I am grateful for so very much, but as I consider what I am most grateful for this year, I’d have to say it is LUCK. Not dumb luck—well maybe sometimes—but luck just the same. What is the Seneca quote? “Luck is what happens when preparation meets opportunity.” But even the ability to prepare requires a good amount of luck.

I am so lucky to have been born in this time and place, where despite the challenges and negativity and evil in the world, I can celebrate a life trajectory that has brought me to where I am today: A largely happy life of good family, friends, and health—physical and mental. Yes, luck has everything to do with it. Some call it being blessed, but I don’t like that term. I don’t think God plays favorites. How petty a god would she be if she did? No, it is definitely luck.

I was lucky to have been born in a loving family. Sure, we were poor, but others were more so. And as my wife Laura says, we have so many great stories. We aren’t the perfect family, as some would believe, but we mostly enjoy each other’s company. A lot. And we laugh and laugh. Laura says that her success is due to having a mother who adored her. I believe that. Our parents love us like nobody’s business, and that has made all the difference. Thank you, Mom and Dad! And thank you Laura, Socorro, Elsa, Ricardo, Martin, Beatriz, Gabriel, and Abel. I love you and hope you don’t mind seeing parts of you in my writing.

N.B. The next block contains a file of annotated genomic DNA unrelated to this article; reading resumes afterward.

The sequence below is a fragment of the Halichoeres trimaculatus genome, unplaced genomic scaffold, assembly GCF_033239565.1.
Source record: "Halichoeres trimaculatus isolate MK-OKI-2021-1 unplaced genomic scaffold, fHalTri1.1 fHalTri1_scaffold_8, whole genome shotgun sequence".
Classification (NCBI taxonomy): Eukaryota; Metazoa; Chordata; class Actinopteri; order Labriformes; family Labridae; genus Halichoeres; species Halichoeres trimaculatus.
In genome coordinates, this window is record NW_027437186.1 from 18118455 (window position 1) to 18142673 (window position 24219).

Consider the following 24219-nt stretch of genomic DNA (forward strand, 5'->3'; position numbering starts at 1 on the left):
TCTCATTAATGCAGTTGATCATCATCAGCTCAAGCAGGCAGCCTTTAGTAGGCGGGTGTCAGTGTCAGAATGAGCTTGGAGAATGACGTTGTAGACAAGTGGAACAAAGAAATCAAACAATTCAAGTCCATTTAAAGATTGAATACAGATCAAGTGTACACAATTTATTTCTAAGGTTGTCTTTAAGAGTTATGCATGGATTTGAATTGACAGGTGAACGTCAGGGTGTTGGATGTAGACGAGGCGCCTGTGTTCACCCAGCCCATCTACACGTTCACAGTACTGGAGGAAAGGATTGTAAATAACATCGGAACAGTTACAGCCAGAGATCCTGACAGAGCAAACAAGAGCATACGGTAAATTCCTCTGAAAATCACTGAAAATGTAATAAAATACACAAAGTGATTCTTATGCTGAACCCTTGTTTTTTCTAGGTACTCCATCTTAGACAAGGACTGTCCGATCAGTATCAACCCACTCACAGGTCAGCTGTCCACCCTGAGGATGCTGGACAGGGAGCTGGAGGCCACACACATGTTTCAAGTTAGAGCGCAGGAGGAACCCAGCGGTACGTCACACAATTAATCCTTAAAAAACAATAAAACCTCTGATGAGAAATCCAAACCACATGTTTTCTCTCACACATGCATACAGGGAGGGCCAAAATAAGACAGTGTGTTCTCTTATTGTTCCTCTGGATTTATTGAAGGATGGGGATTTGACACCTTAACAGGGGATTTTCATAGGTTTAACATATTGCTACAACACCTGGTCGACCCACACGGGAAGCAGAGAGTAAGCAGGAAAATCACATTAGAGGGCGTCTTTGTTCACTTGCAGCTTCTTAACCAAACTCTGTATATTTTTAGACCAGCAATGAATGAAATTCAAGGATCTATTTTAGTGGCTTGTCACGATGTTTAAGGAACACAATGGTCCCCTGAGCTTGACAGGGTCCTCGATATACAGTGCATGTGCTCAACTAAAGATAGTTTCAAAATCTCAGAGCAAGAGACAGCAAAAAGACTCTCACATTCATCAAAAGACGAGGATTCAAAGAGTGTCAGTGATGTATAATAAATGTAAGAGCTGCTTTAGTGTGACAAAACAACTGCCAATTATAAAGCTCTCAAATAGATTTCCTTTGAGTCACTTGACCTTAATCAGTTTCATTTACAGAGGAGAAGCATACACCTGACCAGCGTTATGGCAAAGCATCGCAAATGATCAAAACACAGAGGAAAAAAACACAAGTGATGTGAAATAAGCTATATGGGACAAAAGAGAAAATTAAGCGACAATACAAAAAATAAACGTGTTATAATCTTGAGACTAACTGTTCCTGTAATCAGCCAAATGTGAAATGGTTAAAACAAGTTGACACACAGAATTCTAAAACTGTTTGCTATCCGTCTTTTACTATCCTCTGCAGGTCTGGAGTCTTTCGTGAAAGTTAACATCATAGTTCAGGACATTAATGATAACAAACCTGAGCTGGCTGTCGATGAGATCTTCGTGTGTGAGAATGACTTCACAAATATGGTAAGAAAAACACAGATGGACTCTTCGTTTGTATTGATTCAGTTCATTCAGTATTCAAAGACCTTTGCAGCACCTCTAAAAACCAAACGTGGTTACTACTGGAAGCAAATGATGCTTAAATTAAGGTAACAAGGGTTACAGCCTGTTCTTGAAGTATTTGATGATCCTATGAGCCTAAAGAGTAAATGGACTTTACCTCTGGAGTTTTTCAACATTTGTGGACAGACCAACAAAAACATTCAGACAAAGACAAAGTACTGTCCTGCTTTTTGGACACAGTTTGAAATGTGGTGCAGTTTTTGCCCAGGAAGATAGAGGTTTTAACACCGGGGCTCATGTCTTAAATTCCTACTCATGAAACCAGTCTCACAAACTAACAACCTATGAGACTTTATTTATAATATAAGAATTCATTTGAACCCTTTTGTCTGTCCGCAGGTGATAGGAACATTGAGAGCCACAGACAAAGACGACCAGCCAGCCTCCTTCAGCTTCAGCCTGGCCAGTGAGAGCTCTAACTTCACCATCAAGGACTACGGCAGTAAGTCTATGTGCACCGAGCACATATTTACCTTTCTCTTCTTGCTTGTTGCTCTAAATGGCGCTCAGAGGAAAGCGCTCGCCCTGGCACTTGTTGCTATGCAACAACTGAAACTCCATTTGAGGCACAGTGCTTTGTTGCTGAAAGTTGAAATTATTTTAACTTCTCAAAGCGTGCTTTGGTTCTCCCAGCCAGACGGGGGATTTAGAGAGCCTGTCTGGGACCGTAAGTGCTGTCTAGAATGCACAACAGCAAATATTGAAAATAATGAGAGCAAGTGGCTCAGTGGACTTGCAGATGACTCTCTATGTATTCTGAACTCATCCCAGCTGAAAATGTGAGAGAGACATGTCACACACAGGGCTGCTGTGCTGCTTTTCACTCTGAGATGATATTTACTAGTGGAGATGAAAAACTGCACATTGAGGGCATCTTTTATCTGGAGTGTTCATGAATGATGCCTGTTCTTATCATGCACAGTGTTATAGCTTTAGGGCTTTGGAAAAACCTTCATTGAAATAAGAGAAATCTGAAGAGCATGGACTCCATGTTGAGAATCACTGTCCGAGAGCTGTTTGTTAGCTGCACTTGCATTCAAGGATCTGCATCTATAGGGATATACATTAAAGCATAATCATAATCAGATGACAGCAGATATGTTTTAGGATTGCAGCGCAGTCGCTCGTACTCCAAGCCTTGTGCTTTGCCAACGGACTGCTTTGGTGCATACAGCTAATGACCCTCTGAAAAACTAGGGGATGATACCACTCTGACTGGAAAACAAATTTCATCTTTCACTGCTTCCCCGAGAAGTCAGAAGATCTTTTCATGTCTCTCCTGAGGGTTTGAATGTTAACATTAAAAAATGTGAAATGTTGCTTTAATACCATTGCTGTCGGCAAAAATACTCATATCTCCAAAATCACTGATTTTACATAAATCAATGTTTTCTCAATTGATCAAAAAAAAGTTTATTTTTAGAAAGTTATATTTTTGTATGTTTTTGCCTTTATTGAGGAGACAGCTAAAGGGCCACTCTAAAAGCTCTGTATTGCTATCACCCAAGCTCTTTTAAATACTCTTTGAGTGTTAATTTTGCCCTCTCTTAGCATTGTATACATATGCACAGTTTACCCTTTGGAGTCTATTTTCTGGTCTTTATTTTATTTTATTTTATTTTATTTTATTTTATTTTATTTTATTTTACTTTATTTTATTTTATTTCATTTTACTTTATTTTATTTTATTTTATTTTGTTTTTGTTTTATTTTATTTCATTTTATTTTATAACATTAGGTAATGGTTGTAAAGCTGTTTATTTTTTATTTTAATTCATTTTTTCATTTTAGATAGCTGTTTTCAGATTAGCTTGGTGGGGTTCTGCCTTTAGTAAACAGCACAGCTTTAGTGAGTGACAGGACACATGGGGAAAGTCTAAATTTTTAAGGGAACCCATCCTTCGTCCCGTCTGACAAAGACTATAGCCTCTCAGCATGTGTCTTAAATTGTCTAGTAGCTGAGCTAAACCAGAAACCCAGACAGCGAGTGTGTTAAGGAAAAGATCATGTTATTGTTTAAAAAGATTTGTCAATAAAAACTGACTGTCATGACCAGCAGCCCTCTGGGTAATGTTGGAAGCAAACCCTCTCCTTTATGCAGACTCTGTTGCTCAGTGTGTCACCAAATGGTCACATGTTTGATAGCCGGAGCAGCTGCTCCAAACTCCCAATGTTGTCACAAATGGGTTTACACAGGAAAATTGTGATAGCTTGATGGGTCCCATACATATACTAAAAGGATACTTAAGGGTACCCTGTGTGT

I was lucky to have met Laura when I did. I sometimes tell her that if we had met earlier, there may not have been an “us.” Neither of us would have been ready. When we met, we each already knew that we, individually, are responsible for our own happiness. I thank Laura often, not for making me happy, but for making me happier. When we first got together, I told her I might need my space. Living alone for so many years will do that. But fifteen years in, that’s never happened. Being together with my wife is the best part of my life. Thank you, Love.

I was lucky that Laura and I met, fell in love, and got married after so many others did the hard work and heavy lifting to make it possible. Sure, the LGBTQ community, and especially the QPOC community, still have many challenges. And there are some places, whole countries, that are not safe to visit. That may always be the case. Our recent civil rights tour of the South and current national politics convince me that people don’t change all that much, that the inclination toward evil is alive and dangerous. But there is also hope and the possibility of change in the power of one-on-one interactions, in making our own friends feel uncomfortable with their privilege. Because change comes when the most privileged acknowledge the isms that have preserved our status—whether racism, sexism, classism, even just differentism. Yes, I say “our,” because I have benefited from institutions built on those isms—so many of us have. It makes us all the more responsible for making a difference, for doing whatever we can to make a world that is not so dependent on luck.